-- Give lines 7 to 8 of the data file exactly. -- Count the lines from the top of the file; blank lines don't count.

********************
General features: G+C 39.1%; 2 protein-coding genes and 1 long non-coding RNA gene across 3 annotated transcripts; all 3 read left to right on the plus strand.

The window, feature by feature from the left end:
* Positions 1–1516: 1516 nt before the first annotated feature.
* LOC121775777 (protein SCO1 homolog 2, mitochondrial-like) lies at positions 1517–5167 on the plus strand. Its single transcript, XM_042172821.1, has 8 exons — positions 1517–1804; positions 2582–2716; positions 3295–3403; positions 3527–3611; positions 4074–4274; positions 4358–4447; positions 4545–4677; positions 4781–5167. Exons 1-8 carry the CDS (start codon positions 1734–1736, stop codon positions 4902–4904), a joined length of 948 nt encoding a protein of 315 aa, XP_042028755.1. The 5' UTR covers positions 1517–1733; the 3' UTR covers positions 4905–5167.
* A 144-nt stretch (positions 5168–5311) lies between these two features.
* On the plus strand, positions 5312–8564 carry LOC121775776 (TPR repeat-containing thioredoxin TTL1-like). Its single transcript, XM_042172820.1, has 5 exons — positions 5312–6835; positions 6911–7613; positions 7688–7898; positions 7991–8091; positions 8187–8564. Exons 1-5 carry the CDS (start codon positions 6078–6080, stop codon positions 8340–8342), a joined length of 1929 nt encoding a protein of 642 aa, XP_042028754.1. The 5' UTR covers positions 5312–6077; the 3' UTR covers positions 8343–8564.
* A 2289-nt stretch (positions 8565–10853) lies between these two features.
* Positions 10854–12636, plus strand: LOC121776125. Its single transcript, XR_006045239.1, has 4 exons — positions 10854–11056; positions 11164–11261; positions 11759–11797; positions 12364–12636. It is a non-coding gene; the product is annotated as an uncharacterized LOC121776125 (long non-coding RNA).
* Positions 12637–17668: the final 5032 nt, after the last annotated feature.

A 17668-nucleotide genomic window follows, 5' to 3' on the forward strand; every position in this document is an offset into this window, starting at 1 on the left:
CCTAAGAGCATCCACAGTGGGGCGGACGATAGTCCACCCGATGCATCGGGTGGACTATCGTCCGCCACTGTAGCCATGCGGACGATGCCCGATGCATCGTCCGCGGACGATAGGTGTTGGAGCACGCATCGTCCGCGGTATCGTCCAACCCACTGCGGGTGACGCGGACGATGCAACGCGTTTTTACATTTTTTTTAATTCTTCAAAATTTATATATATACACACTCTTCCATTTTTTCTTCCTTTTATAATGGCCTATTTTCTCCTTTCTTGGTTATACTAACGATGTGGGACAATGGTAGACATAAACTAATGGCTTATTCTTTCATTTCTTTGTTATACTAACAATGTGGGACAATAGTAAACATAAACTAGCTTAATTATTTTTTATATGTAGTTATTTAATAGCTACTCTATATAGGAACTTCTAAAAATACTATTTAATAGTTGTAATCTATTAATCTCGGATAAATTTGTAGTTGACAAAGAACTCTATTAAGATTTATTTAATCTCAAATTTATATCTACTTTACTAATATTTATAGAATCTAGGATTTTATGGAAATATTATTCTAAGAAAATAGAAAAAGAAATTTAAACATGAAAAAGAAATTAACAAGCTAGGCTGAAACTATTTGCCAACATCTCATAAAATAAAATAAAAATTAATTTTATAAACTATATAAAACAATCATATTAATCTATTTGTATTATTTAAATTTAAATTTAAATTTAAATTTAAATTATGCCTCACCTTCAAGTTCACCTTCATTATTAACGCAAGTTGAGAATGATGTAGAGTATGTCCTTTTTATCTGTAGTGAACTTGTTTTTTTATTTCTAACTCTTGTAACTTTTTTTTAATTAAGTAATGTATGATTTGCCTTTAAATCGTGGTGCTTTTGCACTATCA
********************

* A 2289-nt stretch (positions 8565–10853) lies between these two features.
* Positions 10854–12636, plus strand: LOC121776125. Its single transcript, XR_006045239.1, has 4 exons — positions 10854–11056; positions 11164–11261; positions 11759–11797; positions 12364–12636. It is a non-coding gene; the product is annotated as an uncharacterized LOC121776125 (long non-coding RNA).